Immigration bill: How would reform measure affect those in deportation proceedings?
What would the immigration reform bill passed by the U.S. Senate yesterday mean for undocumented immigrants who are already in deportation proceedings -- such as those featured in our cover story, "Out of the Shadows"?
According to the office of Colorado Senator Michael Bennet, who is one of the "Gang of Eight," those who are in the process of deportation would be able to apply for the same temporary legal status as other immigrants as long as they meet the criteria.
The bill would create a thirteen-year path to citizenship for undocumented immigrants who entered the U.S. on or before December 31, 2011 and who meet eligibility criteria. Several things could make a person ineligible: Those who have been convicted of a felony, three or more misdemeanors or a host of other crimes (the full list is below) would not qualify to become a "registered provisional immigrant," or RPI.
After ten years as a registered provisional immigrant, a person who paid a series of fines and fees, passed a background check and proved that he or she held a job, among other requirements, could apply to become a legal permanent resident. After three more years and another round of fees, fines and requirements, that person could apply for citizenship.
Senator Michael Bennet.
Bennet spokesman Adam Bozzi sends us this information about how the bill would apply to those already in deportation proceedings -- and those who've already been deported:
"Individuals with removal orders will be permitted to apply for RPI status, as will aliens currently in removal proceedings. To qualify, those individuals must complete the exact same eligibility criteria as individuals not in proceedings," he writes in an e-mail.
"Individuals outside of the United States who were previously here before December 31, 2011 and were deported for non-criminal reasons can apply to re-enter the United States in RPI status if they are the spouse of or parent of...a United States citizen or lawful permanent resident, or are a childhood arrival who is eligible for the DREAM Act."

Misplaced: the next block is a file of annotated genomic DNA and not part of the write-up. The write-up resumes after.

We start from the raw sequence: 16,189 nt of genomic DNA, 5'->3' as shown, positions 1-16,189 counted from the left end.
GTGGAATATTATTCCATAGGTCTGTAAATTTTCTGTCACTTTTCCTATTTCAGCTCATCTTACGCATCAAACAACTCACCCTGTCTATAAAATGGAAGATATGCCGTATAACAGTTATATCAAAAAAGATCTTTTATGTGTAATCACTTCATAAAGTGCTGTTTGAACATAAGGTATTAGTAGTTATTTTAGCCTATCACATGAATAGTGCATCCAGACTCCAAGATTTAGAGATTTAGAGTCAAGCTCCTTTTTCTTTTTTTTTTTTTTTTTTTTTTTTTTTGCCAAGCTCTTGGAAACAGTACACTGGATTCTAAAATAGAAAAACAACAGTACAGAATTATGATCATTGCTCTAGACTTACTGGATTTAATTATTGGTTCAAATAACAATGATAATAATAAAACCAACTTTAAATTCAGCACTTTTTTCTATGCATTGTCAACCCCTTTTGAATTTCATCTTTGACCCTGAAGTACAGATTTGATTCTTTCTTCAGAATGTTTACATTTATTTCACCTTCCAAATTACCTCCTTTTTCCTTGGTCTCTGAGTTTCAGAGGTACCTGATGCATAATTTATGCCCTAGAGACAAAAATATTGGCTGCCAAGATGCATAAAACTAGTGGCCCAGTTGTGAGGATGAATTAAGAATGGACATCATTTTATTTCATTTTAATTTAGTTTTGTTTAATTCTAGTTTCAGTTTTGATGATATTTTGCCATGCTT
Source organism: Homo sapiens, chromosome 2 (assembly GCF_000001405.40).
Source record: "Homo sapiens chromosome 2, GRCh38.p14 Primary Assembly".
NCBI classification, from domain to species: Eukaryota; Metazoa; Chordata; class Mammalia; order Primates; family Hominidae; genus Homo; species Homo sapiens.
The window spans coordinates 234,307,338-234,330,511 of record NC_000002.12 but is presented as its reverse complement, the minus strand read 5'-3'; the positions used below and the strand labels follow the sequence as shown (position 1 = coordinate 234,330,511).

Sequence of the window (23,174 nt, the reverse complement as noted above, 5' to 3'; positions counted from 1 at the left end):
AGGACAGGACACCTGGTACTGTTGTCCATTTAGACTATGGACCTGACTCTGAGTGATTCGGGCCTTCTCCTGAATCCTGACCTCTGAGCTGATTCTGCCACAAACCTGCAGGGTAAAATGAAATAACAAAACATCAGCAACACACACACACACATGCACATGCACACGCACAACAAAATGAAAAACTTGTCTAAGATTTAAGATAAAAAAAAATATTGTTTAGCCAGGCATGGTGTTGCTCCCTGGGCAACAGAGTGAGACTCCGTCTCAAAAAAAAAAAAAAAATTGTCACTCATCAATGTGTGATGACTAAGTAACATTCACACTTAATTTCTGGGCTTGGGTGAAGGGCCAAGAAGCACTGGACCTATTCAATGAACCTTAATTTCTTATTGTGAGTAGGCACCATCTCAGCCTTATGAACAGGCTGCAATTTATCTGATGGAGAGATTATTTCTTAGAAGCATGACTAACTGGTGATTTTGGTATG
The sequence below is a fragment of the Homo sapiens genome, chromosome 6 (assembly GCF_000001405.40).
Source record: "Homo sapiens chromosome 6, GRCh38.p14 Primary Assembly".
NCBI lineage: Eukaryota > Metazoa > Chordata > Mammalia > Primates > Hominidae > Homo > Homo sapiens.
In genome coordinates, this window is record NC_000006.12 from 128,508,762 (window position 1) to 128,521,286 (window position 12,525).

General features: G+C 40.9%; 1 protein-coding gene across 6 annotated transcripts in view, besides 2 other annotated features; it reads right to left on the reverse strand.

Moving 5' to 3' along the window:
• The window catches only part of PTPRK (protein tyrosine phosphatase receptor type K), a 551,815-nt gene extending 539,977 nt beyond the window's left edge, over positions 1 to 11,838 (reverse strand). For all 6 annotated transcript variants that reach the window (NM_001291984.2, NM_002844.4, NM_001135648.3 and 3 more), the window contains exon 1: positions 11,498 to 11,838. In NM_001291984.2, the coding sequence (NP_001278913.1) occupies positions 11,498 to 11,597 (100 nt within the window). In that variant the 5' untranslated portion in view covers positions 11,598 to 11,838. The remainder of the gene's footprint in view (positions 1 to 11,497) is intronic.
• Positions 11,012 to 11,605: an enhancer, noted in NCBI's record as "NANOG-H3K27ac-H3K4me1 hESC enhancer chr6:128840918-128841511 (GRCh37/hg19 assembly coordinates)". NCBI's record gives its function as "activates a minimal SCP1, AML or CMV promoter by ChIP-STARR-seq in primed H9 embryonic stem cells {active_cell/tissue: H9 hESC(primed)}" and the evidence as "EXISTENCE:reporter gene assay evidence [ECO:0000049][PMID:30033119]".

The list of factors that would make a person ineligible for registered provisional immigrant status are long. Here it is, courtesy of Bozzi:
Criminal bars to RPI eligibility include:
- Any felony (other than state or local status-based or immigration offenses);
- An aggravated felony under INA §101(a)(43);
- Three or more misdemeanors (other than minor traffic offenses or state/local status-based or immigration offenses) where conviction occurred on different dates;
- Conviction or participation in a criminal street gang;
- Foreign offenses (except purely political offenses) that would render the person inadmissible or deportable if committed in the U.S., with certain exceptions; and
- Unlawful voting.
Grounds of inadmissibility for RPI applicants include:
- Crimes involving moral turpitude;
- Controlled substance violations;
- Two or more criminal convictions;
- Drug trafficking;
- Prostitution and procuring a prostitute;
- Criminal activity where the person has asserted immunity;
- Violators of religious freedom;
- Human trafficking;
- Money laundering;
- National security grounds, including espionage;
- Terrorists and terrorist activities;
- Nazis and members of a totalitarian party;
- Child abductors;
- A misrepresentation related to RPI application;
- Immigrant smugglers;
- Draft evaders;
- Habitual drunk drivers;
- Criminal street gang participants;
- Violating a protection order;
- Child abuse, child neglect or child abandonment;
- Enhanced passport trafficking and immigration document fraud offenses; and
- Failure to comply with a request for biometrics.
So what do local leaders and advocates think of the bill?
Continue for local reaction to the bill.